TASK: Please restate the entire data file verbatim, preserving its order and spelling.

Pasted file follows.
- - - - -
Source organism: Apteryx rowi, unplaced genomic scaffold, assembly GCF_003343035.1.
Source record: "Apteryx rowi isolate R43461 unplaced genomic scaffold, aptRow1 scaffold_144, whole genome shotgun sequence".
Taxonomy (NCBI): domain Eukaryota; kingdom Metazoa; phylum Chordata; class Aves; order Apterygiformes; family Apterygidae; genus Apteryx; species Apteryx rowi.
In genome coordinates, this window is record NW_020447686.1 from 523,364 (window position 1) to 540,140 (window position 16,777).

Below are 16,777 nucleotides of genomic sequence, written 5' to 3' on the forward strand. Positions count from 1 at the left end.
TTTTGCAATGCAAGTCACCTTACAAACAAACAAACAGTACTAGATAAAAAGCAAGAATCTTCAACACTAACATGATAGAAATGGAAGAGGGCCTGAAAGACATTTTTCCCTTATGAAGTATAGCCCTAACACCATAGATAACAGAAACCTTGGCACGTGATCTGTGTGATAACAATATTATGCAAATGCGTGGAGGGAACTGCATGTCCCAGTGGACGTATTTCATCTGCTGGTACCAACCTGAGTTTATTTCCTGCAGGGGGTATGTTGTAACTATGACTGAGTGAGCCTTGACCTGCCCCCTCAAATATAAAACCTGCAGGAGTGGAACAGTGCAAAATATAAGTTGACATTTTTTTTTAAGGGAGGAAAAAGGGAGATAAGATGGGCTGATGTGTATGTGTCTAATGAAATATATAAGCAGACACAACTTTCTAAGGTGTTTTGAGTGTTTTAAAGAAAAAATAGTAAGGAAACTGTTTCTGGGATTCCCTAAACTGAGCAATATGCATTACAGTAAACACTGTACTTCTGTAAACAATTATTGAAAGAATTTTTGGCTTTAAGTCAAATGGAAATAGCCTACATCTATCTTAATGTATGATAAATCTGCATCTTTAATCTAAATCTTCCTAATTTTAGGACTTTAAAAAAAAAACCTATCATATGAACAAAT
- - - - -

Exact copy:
Source organism: Apteryx rowi, unplaced genomic scaffold, assembly GCF_003343035.1.
Source record: "Apteryx rowi isolate R43461 unplaced genomic scaffold, aptRow1 scaffold_144, whole genome shotgun sequence".
Taxonomy (NCBI): domain Eukaryota; kingdom Metazoa; phylum Chordata; class Aves; order Apterygiformes; family Apterygidae; genus Apteryx; species Apteryx rowi.
In genome coordinates, this window is record NW_020447686.1 from 523,364 (window position 1) to 540,140 (window position 16,777).

Below are 16,777 nucleotides of genomic sequence, written 5' to 3' on the forward strand. Positions count from 1 at the left end.
TTTTGCAATGCAAGTCACCTTACAAACAAACAAACAGTACTAGATAAAAAGCAAGAATCTTCAACACTAACATGATAGAAATGGAAGAGGGCCTGAAAGACATTTTTCCCTTATGAAGTATAGCCCTAACACCATAGATAACAGAAACCTTGGCACGTGATCTGTGTGATAACAATATTATGCAAATGCGTGGAGGGAACTGCATGTCCCAGTGGACGTATTTCATCTGCTGGTACCAACCTGAGTTTATTTCCTGCAGGGGGTATGTTGTAACTATGACTGAGTGAGCCTTGACCTGCCCCCTCAAATATAAAACCTGCAGGAGTGGAACAGTGCAAAATATAAGTTGACATTTTTTTTTAAGGGAGGAAAAAGGGAGATAAGATGGGCTGATGTGTATGTGTCTAATGAAATATATAAGCAGACACAACTTTCTAAGGTGTTTTGAGTGTTTTAAAGAAAAAATAGTAAGGAAACTGTTTCTGGGATTCCCTAAACTGAGCAATATGCATTACAGTAAACACTGTACTTCTGTAAACAATTATTGAAAGAATTTTTGGCTTTAAGTCAAATGGAAATAGCCTACATCTATCTTAATGTATGATAAATCTGCATCTTTAATCTAAATCTTCCTAATTTTAGGACTTTAAAAAAAAAACCTATCATATGAACAAAT